- It puts the calling thread to sleep when it wants to decrease the value and has reached 0 or less.
- Sleeping threads are woken up when another thread increases the value.
- Datatype: sem_t
- Popular functions: sem_init, sem_destroy, sem_wait, sem_post
- See also https://linux.die.net/man/7/sem_overview
- Mutex Primitive that can be used to make sure only one thread accesses critical sections of code simultaneously.
- Only one thread can enter.
- It can be locked and unlocked.
- If a thread tries to lock an already locked mutex, it is put to sleep until the mutex is unlocked by the thread that currently has it locked.
- A mutex applies the same concept as a semaphore with the values 0 or 1.
- Datatype: pthread_mutex_t
- Popular functions: pthread_mutex_init, pthread_mutex_destroy, pthread_mutex_lock, pthread_mutex_unlock
- See also https://hpc-tutorials.llnl.gov/posix/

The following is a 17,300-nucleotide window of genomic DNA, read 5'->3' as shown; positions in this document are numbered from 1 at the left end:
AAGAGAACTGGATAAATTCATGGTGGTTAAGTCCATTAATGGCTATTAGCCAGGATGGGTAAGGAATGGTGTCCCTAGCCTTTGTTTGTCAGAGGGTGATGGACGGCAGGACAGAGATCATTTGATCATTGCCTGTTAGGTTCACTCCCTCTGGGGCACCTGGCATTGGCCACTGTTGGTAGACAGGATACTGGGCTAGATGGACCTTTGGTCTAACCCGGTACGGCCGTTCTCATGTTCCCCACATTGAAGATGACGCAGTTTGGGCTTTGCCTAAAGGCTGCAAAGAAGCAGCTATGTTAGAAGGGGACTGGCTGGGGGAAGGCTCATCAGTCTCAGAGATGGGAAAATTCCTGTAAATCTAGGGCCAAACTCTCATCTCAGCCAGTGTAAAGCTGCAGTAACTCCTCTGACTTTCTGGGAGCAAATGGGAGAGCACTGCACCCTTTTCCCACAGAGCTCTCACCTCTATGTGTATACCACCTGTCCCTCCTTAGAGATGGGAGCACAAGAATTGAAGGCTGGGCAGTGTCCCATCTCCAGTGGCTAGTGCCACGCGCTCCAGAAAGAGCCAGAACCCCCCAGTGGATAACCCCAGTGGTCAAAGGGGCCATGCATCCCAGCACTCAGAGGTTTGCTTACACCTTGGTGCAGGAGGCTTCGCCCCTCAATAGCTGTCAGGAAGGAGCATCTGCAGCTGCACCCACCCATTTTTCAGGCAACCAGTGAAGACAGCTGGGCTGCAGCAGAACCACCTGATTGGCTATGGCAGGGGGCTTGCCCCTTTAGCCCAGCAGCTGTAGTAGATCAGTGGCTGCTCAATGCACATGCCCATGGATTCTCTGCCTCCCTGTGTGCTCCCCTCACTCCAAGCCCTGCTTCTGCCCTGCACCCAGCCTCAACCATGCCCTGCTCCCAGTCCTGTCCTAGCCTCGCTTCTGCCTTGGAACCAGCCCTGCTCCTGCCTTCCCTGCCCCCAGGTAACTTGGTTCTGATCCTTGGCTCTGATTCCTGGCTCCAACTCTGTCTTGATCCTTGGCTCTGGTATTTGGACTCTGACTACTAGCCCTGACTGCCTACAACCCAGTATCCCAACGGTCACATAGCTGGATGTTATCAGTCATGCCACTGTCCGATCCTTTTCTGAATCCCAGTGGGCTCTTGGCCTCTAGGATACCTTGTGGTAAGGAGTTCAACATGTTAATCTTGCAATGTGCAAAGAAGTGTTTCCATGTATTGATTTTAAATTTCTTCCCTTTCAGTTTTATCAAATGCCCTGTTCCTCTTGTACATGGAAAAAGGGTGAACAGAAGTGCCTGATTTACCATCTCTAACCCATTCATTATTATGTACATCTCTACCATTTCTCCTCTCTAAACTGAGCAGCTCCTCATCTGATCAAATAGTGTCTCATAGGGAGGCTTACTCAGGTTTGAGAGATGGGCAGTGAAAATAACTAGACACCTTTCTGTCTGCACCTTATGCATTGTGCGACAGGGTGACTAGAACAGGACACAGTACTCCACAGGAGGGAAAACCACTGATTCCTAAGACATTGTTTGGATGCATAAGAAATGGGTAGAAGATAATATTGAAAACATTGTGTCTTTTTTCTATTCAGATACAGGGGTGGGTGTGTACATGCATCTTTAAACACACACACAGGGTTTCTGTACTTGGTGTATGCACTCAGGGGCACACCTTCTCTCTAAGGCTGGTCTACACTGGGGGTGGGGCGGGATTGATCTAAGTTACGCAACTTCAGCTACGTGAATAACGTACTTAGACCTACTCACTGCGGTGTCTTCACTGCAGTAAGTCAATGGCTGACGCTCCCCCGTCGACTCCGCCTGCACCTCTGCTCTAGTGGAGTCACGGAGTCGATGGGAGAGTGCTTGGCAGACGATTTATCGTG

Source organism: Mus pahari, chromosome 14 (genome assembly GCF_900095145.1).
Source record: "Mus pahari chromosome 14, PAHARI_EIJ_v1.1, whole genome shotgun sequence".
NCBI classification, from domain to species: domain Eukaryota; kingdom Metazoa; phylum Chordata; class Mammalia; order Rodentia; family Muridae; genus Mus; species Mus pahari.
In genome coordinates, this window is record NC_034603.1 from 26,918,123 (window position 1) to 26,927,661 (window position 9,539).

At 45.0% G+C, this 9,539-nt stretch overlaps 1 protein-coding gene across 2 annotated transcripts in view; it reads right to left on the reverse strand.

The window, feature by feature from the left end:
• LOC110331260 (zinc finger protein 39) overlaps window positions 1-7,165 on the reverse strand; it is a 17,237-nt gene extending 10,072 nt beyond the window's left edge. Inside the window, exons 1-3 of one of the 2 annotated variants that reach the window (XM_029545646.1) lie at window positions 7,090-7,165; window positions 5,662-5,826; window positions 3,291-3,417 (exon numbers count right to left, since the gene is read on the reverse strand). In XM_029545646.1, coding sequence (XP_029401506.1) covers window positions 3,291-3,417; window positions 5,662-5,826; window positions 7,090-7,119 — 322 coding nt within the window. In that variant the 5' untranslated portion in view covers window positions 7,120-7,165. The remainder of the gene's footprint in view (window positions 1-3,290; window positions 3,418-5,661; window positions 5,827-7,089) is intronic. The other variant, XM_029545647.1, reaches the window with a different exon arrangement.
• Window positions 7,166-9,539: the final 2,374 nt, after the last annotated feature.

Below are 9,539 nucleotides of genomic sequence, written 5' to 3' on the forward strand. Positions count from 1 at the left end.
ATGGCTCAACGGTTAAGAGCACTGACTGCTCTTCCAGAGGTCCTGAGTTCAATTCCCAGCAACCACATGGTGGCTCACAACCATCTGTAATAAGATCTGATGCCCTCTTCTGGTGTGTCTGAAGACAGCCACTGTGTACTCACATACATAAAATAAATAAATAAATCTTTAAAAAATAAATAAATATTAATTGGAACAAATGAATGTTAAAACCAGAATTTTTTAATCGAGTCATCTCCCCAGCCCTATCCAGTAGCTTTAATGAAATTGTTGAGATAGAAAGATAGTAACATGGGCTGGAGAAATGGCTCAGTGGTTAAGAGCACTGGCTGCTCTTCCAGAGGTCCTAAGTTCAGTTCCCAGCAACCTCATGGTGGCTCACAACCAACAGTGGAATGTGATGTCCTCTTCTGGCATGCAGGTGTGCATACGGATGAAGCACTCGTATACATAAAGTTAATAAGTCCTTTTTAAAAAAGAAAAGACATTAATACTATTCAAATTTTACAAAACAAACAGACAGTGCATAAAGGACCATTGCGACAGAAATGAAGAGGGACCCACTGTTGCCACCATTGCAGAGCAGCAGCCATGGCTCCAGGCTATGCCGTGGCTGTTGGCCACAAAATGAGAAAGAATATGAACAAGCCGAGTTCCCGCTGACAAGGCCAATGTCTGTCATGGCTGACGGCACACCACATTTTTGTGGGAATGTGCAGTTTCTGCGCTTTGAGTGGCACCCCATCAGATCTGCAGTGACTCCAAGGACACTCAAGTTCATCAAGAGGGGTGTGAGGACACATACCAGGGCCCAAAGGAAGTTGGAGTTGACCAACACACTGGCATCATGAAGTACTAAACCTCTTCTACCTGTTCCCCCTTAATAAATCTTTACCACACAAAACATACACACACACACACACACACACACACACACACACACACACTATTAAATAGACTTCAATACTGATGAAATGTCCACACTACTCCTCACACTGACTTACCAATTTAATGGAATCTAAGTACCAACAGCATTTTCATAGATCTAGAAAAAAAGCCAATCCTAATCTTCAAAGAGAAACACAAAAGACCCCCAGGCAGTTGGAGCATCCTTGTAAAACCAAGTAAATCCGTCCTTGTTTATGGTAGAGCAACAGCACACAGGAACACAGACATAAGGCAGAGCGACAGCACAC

- Condition Variable Primitive that can be used to put threads to sleep and wake them up from other threads.
- A CV is ideal for many cases where one thread needs to wait for the result of some processing in another thread.
- They are always protected by an accompanying mutex.
- Datatype: pthread_cond_t
- Popular functions: pthread_cond_init, pthread_cond_destroy, pthread_cond_wait, pthread_cond_signal, pthread_cond_broadcast
- See also https://hpc-tutorials.llnl.gov/posix/
If you have any questions regarding this assignment, go to Discord and read through the SLP channels. The probability that your question was already answered or some discussions will lead you in the right direction is quite high. If not so, just ask in the corresponding channel.
If you have a more direct question regarding your specific solution, you can also ask the tutor who organizes this assignment:
Nedžma Mušović, firstname.lastname@example.org